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UES: an (a)typical day

October 19, 2010

6:30 a.m. Wake up in your dorm room at the 92nd Street Y to the sound of traffic on Lexington Avenue. Try to eat some cereal while packing up everything you need: your reading for class, your sandwich, the handouts you put together for the math lesson you’re teaching today.

7:15 a.m. Speedwalk the four blocks to the 86th St. subway stop. Grab some coffee at Julian’s on the way, if you’ve got a minute. Maye you’ll take the crosstown bus to the A train, or the 4-train to the Queens-bound 7. Either way, do the reading for your Child Development class on the train.

8:00 a.m. Arrive at school. Say good morning to the security guard, then check in with your cooperating teacher to help set up for the day: make copies, print permission slips, put the daily agenda up on the blackboard.

11:00 a.m. Today’s the first lesson of the unit you’re teaching for your final project: teaching geometry through origami. After talking to your advisors, Maggie and Betsy, about how to introduce it, you’ve decided to start off by teaching the students how to fold a square piece of paper into a box. Some get it right away, while others struggle, get distracted, or give up. It’s okay, you’re cooperating teacher assures you. You’ll come back to it tomorrow.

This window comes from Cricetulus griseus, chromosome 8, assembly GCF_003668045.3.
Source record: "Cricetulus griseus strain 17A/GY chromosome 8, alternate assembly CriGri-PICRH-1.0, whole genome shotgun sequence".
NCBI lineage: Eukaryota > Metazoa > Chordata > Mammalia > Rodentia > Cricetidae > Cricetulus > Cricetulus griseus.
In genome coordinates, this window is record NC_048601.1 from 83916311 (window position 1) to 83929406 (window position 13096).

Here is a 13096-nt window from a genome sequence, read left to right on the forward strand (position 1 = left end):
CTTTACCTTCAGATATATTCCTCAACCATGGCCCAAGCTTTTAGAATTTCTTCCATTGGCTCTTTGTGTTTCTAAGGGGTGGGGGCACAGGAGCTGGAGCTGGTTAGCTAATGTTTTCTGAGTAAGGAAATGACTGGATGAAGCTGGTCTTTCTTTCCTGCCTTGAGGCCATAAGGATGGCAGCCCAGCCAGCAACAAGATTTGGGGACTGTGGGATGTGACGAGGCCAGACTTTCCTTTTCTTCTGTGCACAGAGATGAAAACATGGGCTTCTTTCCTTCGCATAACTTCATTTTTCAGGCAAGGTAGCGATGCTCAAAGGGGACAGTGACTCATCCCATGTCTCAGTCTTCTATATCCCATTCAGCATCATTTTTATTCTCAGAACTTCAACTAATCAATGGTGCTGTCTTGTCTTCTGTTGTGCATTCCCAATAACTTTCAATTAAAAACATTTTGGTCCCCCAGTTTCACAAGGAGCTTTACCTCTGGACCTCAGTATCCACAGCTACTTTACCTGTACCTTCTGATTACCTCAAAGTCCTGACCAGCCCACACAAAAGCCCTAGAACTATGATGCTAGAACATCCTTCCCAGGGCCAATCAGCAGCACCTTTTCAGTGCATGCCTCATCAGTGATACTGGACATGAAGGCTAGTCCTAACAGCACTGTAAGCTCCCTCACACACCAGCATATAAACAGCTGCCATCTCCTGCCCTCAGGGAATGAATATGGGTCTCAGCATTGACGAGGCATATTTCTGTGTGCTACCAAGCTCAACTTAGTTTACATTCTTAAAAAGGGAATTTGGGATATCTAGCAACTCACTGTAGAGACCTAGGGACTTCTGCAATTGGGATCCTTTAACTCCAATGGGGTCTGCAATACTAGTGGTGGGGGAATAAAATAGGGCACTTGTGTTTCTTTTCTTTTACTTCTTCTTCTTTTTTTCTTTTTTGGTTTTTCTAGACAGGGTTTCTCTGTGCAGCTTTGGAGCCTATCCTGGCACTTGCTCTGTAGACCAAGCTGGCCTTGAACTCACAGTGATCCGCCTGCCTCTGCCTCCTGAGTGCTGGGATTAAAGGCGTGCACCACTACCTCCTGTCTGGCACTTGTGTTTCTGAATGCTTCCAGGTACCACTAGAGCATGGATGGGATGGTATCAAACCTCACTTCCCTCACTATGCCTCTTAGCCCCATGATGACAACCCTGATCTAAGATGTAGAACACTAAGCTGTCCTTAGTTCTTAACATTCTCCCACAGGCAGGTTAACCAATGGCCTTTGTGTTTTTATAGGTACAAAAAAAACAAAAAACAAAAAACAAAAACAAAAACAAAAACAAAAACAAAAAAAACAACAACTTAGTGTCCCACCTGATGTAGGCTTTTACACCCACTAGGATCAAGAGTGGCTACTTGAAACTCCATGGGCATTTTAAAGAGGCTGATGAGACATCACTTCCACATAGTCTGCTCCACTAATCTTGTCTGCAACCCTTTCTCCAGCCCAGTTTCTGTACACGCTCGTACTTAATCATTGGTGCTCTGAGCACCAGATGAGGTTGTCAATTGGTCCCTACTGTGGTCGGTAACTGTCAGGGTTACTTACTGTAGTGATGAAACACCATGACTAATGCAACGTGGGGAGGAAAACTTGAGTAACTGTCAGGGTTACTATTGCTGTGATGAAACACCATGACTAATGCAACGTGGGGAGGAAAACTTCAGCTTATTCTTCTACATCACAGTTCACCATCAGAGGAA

3:15 p.m. Get back on the subway and head towards Bank Street. Stop by Westside Market to snack on the free cheese samples. You have fifteen minutes before your 4:45-6:45 “Art for Teachers” class – finish up your reading in the Bank Street lobby, watching the harried grad students navigate their way through crowds of School for Children students and their Upper West Side parents.

5:00 p.m. In art class, you talk about how to comment on children’s art. Never say that you like it. It’s not about your perspective, it’s about the child’s experience, so ask: “How did you decide to draw the blue stripe?”

7:30 p.m. Back at the Y, make dinner with your fellow UES students on the floor kitchen. You’ve mastered the art of making fried rice, so you can linger in the kitchen to talk about your days. Your math lesson wasn’t so smooth, but your roommate’s poetry lesson was even rougher. She suggests: next time pair them up and have them help each other. You tell her she’s brilliant.

8:30 p.m. Prepare for the next day; look over lesson plans, think about which students you need to follow up with, write a reflection on the day to send to Maggie and Betsy. Waste some time online, gchatting with your friend down the hall because you’re too tired to walk over to her room. Try to get to bed at a decent hour. Tomorrow, you won’t be capable of everything, and you won’t be one hundred percent prepared. What you will be, though, is present.

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